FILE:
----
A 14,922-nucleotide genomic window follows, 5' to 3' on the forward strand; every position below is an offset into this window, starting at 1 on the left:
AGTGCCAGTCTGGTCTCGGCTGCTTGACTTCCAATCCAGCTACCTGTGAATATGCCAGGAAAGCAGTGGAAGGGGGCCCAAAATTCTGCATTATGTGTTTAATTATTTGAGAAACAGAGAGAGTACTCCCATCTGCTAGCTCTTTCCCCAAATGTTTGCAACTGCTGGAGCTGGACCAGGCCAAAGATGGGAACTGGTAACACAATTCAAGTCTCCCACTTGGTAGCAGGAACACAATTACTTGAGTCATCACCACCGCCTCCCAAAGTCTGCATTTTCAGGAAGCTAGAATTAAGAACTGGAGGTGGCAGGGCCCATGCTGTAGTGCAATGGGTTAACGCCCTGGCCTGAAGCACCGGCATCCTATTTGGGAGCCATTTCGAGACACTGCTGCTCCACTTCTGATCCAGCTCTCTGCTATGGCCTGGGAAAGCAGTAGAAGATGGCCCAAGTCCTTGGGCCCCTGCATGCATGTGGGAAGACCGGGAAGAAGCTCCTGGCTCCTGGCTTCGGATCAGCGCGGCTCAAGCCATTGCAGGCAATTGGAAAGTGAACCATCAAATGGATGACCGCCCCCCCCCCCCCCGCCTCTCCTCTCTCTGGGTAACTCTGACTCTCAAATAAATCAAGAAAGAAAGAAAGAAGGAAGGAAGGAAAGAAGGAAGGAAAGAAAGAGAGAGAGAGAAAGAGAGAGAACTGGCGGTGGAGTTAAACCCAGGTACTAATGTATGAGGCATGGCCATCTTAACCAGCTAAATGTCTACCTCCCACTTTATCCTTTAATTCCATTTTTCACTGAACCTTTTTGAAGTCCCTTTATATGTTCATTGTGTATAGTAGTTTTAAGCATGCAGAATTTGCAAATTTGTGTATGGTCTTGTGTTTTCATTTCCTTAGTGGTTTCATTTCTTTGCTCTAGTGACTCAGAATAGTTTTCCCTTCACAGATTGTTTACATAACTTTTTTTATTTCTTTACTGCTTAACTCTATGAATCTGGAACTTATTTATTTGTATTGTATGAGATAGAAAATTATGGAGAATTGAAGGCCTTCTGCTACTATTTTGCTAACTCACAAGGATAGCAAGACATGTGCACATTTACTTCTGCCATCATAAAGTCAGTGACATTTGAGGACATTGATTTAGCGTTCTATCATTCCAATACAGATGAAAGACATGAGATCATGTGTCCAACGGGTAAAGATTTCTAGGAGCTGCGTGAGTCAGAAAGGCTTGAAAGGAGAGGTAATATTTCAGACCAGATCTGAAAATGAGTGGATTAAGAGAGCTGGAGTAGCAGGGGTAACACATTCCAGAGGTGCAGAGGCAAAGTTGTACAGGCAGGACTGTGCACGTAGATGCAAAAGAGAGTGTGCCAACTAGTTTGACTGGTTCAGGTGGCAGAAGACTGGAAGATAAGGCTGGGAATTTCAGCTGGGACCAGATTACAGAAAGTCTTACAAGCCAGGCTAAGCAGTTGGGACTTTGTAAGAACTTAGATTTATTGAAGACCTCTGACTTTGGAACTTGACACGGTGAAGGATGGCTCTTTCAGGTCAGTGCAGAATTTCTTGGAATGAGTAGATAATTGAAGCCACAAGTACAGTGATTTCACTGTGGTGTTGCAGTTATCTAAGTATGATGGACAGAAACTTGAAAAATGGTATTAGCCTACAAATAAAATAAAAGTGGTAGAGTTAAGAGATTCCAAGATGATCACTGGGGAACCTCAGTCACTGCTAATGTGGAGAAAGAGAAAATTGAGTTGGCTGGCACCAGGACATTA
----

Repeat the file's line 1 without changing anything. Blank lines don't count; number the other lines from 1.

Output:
A 14,922-nucleotide genomic window follows, 5' to 3' on the forward strand; every position below is an offset into this window, starting at 1 on the left: